Taking its name from ‘The Blue Hour’ when “the sun disappears beneath the horizon and the sky is painted with night’s velvet” L’Heure Bleue takes the anisic feel of Après L’Ondée and folds it into a delicious, velvet pastry of iris, orange blossom, carnation and vanilla that hints at both the sky and the earth.
Jacques Guerlain took a different tack with his next classic, 1919’s Mitsouko – a perfume that took significant cues from Coty’s Chypre released two years earlier. Named for the heroine in the novel ‘La Bataille, Mitsouko is an autumnal chypre with strong peachy accents and an aloof air that celebrates the more austere, stone-faced elements of a woman’s soul.
Looking at Jacques Guerlain’s wrap sheet – Après L’Ondée, L’Heure Bleue and Mitsouko – one could be forgiven for thinking that it would be impossible for the perfumer to outdo his past compositions but the truth is that it wasn’t until 1925 that Jacques launched his magnum opus and what was to become Guerlain’s flagship perfume – Shalimar.
Shalimar is a perfume inspired by one of the world’s greatest romances. Named after the Shalimar gardens in Lahore, in which the emperor Shãh Jahãn would walk with his beloved wife Mumtaz Mahal, Shalimar is a hedonistic exploration of orientalism with a French twist.
Following slightly in Jicky’s shoes, Shalimar’s central core is a wonderful explosion of delicious, smoky vanillin. Bergamot in the top notes brightens the vanilla whilst heavy balsams, powder and animalic notes cast shadows and the whole thing smells richly exotic and edible.
Shalimar is the olfactory representation of the roaring twenties – it’s a scent that defined a decade and it’s hard to wear it and not think of jazz, flapper girls, booze and raucous nights out on the streets of Paris.
One of Jacques Guerlain’s final compositions was 1933’s Vol de Nuit (Night Flight). Like Mitsouko before it, Vol de Nuit took inspiration from a novel – namely the Antoine de Saint-Exupéry novel of the same name – and is a perfume that showcases the familiar powder and balsamic warmth of Guerlain’s that preceded it, however adding the bitter green of galbanum to give a more chypre effect to the house’s usual oriental style.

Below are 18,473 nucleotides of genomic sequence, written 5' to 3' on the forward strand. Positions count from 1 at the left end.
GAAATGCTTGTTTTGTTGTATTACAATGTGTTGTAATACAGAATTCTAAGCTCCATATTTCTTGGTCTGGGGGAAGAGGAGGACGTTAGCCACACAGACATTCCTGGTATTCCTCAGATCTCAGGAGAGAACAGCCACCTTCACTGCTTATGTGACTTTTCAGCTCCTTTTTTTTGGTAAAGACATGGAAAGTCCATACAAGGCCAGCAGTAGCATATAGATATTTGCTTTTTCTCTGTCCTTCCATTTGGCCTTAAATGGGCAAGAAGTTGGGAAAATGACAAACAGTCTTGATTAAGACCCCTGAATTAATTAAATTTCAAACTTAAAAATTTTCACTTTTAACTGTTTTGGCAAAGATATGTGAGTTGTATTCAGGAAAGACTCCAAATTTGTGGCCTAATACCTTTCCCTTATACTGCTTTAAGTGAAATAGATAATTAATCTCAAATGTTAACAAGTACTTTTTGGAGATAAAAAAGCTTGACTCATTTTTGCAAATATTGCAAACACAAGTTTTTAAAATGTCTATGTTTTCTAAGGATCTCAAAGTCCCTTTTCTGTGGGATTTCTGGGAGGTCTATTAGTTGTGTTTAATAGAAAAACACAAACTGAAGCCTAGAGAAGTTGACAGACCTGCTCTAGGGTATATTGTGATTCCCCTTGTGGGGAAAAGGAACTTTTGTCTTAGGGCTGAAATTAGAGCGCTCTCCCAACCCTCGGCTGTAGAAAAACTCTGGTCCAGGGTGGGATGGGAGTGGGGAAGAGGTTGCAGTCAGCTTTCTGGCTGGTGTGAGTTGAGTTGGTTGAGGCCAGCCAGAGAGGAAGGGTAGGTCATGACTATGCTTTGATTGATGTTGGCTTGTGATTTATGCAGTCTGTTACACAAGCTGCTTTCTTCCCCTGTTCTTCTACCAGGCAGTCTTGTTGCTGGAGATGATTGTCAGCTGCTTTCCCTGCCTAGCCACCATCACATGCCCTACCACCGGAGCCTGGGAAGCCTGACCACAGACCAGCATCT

The Jean-Paul Guerlain Era
Jean-Paul Guerlain had big boots to fill when he took over from his grandfather Jacques and luckily for him he had the talent and passion to do so, albeit in a very different and refreshing style that would set the house of Guerlain on an entirely new fragrant path in the years to follow, starting with Vetiver in 1959.
Vetiver was not only Jean Paul’s very first creation for the house but it could also be considered as Guerlain’s first widely successful masculine fragrance. Centred on the rooty, earthy and sometimes anisic grass of the same name Vetiver is a refreshing and handsome fragrance awash with ginger, spice and tobacco to awaken the liveliness of its central accord of green vetiver. Even to this day Vetiver is seen as the go-to reference fragrance of its genre and when you’ve smelled a billion vetiver fragrances (as I have) it’s easy to say that none can truly compare to this giant of masculine perfumery.
Jean-Paul was able to match the masculine success of Vetiver with Habit Rouge in 1965 and whilst they may have shared their successes the two fragrances could not have been further a part in style, with Habit Rouge – an ode to oriental leather inspired by fox hunting jackets – often being referred to as the masculine counterpart to Shalimar.